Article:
Wang Lijun Trial
09.24.12 8:45 AM ET
Wang Lijun’s 15-Year Sentence May Clear Way for China’s Leadership Transition
A Chinese policeman, whose dramatic attempt to defect to the U.S. Consulate in the city of Chengdu early this year led to the downfall of a top politician, has been sentenced to 15 years in prison by a court in that city in what analysts say is a sign that China’s sensitive leadership transition is now likely to move ahead over the coming months.
Wang Lijun was jailed for “bending the law for selfish ends, defection, abuse of power, and bribe taking,” according to China’s official Xinhua news agency. The 52-year-old was police chief in the nearby city of Chongqing, China’s biggest municipality, when he fell out with his boss, Politburo member Bo Xilai, apparently over whether to disclose the involvement of Bo’s wife in the killing of British businessman Neil Heywood. (Bo’s wife, Gu Kailai, was given a suspended death sentence last month for her role in the murder.)
Wang’s flight to the American Consulate in Chengdu, where he stayed for more than a day before handing himself over to the Chinese central government in February, was the first indication of a crisis that has badly shaken China’s political system ahead of the handover of power to a new generation of leaders (previously expected to include Bo Xilai) later this year.
One of the accusations against Wang was that he initially plotted with Gu Kailai to cover up Heywood’s murder, but then attempted to pass on details of it to her husband after Gu turned against him. Bo then “angrily rebuked him” and “boxed his ears,” according to Xinhua, leading Wang to fear for his own safety and to flee to the U.S. Consulate. Wang also was accused of misusing police surveillance equipment.
But the court’s report emphasized that Wang had cooperated with the authorities and provided useful evidence, and its verdict emphasized that he was being given a “combined”—i.e., concurrent—sentence for his various crimes.
“This is a relatively light verdict for such an array of crimes—especially when they include defection and the fact that he went to the U.S. Consulate,” says David Zweig, a specialist in Chinese politics at the Hong Kong University of Science and Technology. “This suggests that Wang has been quite helpful” to investigators.
Indeed, some observers have argued that the evidence Wang provided implying that Bo Xilai sought to cover up his wife’s crime, along with the government’s decision to make this public, suggest that Bo himself could now face criminal charges. This would put an end to speculation that Bo’s powerful political backers, thought to include many conservatives within the Communist Party, might succeed in saving him from jail.
Zweig says a criminal trial could be “a risk“ for China’s current leadership: “It might really annoy the left if they make Mr. Bo a criminal,” he says, “but on the other hand, maybe if they can really prove that he did bad things, it might make it easier for them to nail him.”
Either way, observers believe that the Wang Lijun verdict now paves the way for a final decision on Bo Xilai’s future, which may at least temporarily put an end to infighting on the issue—and allow the party’s once-in-a-decade leadership handover to proceed this autumn as planned. (So far the party has yet to even announce the date for the staging of its five-yearly congress, at which Vice President Xi Jinping is expected to succeed Hu Jintao as Communist Party secretary-general.)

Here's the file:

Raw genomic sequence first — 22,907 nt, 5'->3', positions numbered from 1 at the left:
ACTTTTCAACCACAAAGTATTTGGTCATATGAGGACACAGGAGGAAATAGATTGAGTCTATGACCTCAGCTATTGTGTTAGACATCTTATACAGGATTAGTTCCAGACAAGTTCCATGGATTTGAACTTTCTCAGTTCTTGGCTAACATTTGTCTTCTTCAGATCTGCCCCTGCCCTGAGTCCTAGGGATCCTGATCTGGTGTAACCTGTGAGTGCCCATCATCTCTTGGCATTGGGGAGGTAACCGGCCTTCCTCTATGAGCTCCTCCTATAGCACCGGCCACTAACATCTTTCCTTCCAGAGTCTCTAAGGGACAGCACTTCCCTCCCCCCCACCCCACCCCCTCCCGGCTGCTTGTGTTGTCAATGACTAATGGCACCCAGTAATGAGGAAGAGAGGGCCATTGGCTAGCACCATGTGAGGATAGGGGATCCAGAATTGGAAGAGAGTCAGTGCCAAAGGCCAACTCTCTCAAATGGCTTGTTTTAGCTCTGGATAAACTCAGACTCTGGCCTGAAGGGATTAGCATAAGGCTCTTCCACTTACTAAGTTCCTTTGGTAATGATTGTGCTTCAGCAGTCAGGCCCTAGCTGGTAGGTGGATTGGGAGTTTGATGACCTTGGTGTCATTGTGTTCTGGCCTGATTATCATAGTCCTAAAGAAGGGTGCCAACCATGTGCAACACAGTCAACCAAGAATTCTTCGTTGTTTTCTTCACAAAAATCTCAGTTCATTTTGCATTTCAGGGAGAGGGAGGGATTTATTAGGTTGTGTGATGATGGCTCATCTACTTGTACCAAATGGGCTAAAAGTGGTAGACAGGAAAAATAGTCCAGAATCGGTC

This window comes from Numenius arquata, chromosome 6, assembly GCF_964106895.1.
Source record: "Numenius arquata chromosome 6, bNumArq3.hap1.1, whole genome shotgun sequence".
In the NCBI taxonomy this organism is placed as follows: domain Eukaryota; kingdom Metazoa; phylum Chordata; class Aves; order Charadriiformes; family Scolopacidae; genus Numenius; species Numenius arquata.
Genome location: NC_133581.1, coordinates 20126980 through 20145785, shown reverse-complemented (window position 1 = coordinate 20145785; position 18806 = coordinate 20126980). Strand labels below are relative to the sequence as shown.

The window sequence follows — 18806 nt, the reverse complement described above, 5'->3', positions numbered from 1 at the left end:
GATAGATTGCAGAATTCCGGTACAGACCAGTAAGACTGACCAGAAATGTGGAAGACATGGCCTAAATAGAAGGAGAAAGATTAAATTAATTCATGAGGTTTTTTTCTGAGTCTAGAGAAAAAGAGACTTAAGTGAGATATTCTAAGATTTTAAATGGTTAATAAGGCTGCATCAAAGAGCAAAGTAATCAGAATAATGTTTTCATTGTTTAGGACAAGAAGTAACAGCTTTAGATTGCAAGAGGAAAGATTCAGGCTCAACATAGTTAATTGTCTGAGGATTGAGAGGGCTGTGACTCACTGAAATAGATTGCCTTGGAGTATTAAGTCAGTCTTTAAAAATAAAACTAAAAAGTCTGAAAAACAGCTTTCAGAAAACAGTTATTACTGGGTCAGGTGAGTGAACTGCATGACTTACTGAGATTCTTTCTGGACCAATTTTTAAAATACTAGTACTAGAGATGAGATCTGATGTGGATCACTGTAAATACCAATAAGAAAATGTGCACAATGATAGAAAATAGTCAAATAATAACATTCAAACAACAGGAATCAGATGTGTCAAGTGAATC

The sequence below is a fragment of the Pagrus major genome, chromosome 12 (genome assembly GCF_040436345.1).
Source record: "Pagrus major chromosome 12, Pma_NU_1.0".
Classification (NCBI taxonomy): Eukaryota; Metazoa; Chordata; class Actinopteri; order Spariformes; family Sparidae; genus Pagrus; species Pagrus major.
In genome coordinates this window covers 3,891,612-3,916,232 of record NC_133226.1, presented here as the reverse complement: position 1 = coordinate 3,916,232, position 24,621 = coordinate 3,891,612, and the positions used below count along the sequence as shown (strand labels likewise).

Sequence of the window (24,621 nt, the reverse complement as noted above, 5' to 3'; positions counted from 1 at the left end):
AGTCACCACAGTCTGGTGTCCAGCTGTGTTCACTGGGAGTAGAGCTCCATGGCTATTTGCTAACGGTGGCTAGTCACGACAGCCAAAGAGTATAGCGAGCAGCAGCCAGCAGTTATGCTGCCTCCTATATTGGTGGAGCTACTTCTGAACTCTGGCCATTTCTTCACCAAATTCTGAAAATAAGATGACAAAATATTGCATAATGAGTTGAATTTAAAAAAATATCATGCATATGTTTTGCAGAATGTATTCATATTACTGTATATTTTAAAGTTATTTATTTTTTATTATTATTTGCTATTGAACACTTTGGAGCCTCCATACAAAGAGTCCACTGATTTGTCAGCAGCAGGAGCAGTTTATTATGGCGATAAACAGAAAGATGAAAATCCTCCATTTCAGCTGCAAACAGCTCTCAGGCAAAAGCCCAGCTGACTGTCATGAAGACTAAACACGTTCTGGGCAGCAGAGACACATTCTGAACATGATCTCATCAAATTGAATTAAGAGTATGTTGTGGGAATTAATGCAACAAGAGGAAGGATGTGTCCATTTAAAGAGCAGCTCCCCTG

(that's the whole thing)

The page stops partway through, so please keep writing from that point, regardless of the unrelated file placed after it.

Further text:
But some observers say Wang’s trial leaves various key issues unresolved. While the official Global Times newspaper has described Wang’s fate as a warning to other corrupt officials that fleeing to foreign consulates will not help them escape justice, influential editor Hu Shuli says the fact that Wang had to turn to the U.S. for protection was “one of the greatest embarrassments of [China’s] current legal system.”
Wang Lijun “had no other choice but to enter the U.S. Consulate and seek asylum,” she wrote in a commentary on the website of Caixin, the magazine she edits. “When mafia members break up with their bosses, they can attempt to seek police protection,” she noted. “But in Chongqing and for the former police boss, there was nowhere to turn.”
Hu Shuli also described the willingness of other senior police officials in Chongqing to collude with Gu and Bo as “a shame”—noting that Gu’s “ability to manipulate law-enforcement agencies and command the personal loyalty of police officers demonstrated a power unmatched by any crime organization.” The case, she said, makes it “clear that the establishment of a judicial system that can make horizontal and vertical checks on power must be implemented with greater urgency than ever.”
And she also criticized Wang, who previously had been accused of riding roughshod over the legal process while implementing a crackdown on organized crime, at Bo’s request, several years ago. (Thousands of people were arrested during the two-year crackdown, many jailed, and a number executed, amid allegations of a lack of due legal process: a well-known lawyer who defended one of the accused was himself jailed, and Wang also ordered the Chongqing police to sue journalists and media organizations who criticized their work.) Hu suggested that “the magnitude of power Wang had at his disposal during the famous Chongqing ‘anti-mafia’ campaign and the cover-up of Heywood’s death was a public outrage.”
Professor Zweig says “the big question now is how willing they are to go back and look at these cases—clearly there were abuses, and they arrested a lot of people who weren’t very guilty as well as really bad criminal elements and gang members.” Some cases already are being reinvestigated, he notes—and added that Wang Lijun, a flamboyant, hands-on, self-styled “crime buster” who once inspired a popular Chinese TV series could possibly still face further charges now that this trial is over.